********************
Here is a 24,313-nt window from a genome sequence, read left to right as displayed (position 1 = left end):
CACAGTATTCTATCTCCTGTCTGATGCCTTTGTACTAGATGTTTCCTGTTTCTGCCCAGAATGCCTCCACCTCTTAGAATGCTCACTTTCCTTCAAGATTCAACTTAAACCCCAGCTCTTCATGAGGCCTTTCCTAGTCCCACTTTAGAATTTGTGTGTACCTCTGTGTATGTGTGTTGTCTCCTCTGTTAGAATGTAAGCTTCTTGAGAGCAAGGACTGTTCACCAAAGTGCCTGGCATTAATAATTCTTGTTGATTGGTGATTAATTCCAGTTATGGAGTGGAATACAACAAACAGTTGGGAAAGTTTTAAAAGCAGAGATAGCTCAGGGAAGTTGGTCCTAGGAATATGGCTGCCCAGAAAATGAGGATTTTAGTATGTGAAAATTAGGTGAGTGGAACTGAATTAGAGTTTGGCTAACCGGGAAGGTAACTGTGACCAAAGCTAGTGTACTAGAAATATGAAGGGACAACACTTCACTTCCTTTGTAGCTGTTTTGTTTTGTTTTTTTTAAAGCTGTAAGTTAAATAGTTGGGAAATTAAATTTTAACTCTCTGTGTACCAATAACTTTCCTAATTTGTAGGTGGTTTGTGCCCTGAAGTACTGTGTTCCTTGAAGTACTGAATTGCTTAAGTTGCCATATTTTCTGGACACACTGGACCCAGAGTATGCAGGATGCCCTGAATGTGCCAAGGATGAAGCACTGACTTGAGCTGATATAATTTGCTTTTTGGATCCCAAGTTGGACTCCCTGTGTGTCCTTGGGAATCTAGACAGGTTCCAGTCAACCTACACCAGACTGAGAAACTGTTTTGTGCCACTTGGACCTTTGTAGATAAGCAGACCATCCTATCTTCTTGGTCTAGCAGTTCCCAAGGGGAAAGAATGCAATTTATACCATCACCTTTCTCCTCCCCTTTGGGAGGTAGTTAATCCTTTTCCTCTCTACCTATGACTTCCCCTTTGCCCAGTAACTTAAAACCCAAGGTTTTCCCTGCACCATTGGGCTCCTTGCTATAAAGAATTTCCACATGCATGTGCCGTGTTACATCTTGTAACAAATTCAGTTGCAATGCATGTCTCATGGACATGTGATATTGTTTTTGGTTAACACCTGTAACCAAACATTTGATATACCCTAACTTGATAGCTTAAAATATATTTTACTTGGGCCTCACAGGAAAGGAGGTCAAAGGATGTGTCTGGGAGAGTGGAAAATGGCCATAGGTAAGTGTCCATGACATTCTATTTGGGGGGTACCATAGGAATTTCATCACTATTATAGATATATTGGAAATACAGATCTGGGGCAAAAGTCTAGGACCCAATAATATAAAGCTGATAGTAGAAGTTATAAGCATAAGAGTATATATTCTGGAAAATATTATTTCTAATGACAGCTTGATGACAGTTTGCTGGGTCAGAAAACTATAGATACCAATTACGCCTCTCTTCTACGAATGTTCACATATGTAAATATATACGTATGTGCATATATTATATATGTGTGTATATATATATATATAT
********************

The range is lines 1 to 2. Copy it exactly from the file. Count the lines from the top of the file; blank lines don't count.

Here is a 24,313-nt window from a genome sequence, read left to right as displayed (position 1 = left end):
CACAGTATTCTATCTCCTGTCTGATGCCTTTGTACTAGATGTTTCCTGTTTCTGCCCAGAATGCCTCCACCTCTTAGAATGCTCACTTTCCTTCAAGATTCAACTTAAACCCCAGCTCTTCATGAGGCCTTTCCTAGTCCCACTTTAGAATTTGTGTGTACCTCTGTGTATGTGTGTTGTCTCCTCTGTTAGAATGTAAGCTTCTTGAGAGCAAGGACTGTTCACCAAAGTGCCTGGCATTAATAATTCTTGTTGATTGGTGATTAATTCCAGTTATGGAGTGGAATACAACAAACAGTTGGGAAAGTTTTAAAAGCAGAGATAGCTCAGGGAAGTTGGTCCTAGGAATATGGCTGCCCAGAAAATGAGGATTTTAGTATGTGAAAATTAGGTGAGTGGAACTGAATTAGAGTTTGGCTAACCGGGAAGGTAACTGTGACCAAAGCTAGTGTACTAGAAATATGAAGGGACAACACTTCACTTCCTTTGTAGCTGTTTTGTTTTGTTTTTTTTAAAGCTGTAAGTTAAATAGTTGGGAAATTAAATTTTAACTCTCTGTGTACCAATAACTTTCCTAATTTGTAGGTGGTTTGTGCCCTGAAGTACTGTGTTCCTTGAAGTACTGAATTGCTTAAGTTGCCATATTTTCTGGACACACTGGACCCAGAGTATGCAGGATGCCCTGAATGTGCCAAGGATGAAGCACTGACTTGAGCTGATATAATTTGCTTTTTGGATCCCAAGTTGGACTCCCTGTGTGTCCTTGGGAATCTAGACAGGTTCCAGTCAACCTACACCAGACTGAGAAACTGTTTTGTGCCACTTGGACCTTTGTAGATAAGCAGACCATCCTATCTTCTTGGTCTAGCAGTTCCCAAGGGGAAAGAATGCAATTTATACCATCACCTTTCTCCTCCCCTTTGGGAGGTAGTTAATCCTTTTCCTCTCTACCTATGACTTCCCCTTTGCCCAGTAACTTAAAACCCAAGGTTTTCCCTGCACCATTGGGCTCCTTGCTATAAAGAATTTCCACATGCATGTGCCGTGTTACATCTTGTAACAAATTCAGTTGCAATGCATGTCTCATGGACATGTGATATTGTTTTTGGTTAACACCTGTAACCAAACATTTGATATACCCTAACTTGATAGCTTAAAATATATTTTACTTGGGCCTCACAGGAAAGGAGGTCAAAGGATGTGTCTGGGAGAGTGGAAAATGGCCATAGGTAAGTGTCCATGACATTCTATTTGGGGGGTACCATAGGAATTTCATCACTATTATAGATATATTGGAAATACAGATCTGGGGCAAAAGTCTAGGACCCAATAATATAAAGCTGATAGTAGAAGTTATAAGCATAAGAGTATATATTCTGGAAAATATTATTTCTAATGACAGCTTGATGACAGTTTGCTGGGTCAGAAAACTATAGATACCAATTACGCCTCTCTTCTACGAATGTTCACATATGTAAATATATACGTATGTGCATATATTATATATGTGTGTATATATATATATATAT